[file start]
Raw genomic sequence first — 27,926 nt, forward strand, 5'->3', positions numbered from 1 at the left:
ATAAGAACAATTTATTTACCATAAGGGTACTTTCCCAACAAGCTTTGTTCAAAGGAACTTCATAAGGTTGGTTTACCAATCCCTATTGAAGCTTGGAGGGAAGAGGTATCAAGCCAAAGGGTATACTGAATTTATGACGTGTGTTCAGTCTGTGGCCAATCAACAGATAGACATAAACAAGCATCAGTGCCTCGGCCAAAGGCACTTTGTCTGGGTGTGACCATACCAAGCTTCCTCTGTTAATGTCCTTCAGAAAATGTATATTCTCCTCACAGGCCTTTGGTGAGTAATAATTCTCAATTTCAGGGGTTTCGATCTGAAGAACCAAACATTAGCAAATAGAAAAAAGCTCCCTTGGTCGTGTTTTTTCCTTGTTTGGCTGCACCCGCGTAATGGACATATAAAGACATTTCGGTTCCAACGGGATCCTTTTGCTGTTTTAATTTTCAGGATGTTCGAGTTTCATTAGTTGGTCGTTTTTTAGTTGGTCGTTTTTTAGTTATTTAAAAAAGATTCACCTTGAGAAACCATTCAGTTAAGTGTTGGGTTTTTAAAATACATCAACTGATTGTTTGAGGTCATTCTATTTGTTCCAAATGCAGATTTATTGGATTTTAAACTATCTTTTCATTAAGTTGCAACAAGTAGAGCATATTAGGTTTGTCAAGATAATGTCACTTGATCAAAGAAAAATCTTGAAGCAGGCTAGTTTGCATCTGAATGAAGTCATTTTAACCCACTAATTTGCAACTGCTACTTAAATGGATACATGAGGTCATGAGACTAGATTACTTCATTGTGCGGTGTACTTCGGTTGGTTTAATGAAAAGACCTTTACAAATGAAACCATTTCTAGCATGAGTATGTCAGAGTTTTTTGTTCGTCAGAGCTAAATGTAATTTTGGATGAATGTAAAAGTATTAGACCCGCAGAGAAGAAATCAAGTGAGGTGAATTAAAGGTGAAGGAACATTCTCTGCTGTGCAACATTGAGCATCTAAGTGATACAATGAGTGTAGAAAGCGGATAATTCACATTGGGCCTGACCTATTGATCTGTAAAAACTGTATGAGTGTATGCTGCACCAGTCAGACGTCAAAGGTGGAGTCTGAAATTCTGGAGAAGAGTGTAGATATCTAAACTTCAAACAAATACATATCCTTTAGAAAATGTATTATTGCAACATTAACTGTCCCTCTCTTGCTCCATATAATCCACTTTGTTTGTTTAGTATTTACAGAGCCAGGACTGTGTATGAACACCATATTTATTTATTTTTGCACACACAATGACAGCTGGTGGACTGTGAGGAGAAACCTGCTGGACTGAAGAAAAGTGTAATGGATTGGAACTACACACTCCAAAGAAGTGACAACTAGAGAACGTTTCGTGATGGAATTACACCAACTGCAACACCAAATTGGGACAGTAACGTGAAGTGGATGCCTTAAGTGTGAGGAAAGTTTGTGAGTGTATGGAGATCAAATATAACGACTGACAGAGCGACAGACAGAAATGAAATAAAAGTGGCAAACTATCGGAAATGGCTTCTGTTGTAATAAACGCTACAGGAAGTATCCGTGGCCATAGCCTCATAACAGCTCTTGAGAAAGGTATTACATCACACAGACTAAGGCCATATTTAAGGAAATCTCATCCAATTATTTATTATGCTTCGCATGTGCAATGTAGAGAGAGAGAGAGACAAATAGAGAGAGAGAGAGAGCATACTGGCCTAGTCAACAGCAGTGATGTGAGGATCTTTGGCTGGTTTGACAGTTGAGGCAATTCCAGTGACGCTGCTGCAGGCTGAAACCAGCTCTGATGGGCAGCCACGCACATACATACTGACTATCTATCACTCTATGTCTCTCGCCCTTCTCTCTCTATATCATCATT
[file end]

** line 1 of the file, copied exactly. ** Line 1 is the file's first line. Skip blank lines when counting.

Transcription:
Raw genomic sequence first — 27,926 nt, forward strand, 5'->3', positions numbered from 1 at the left: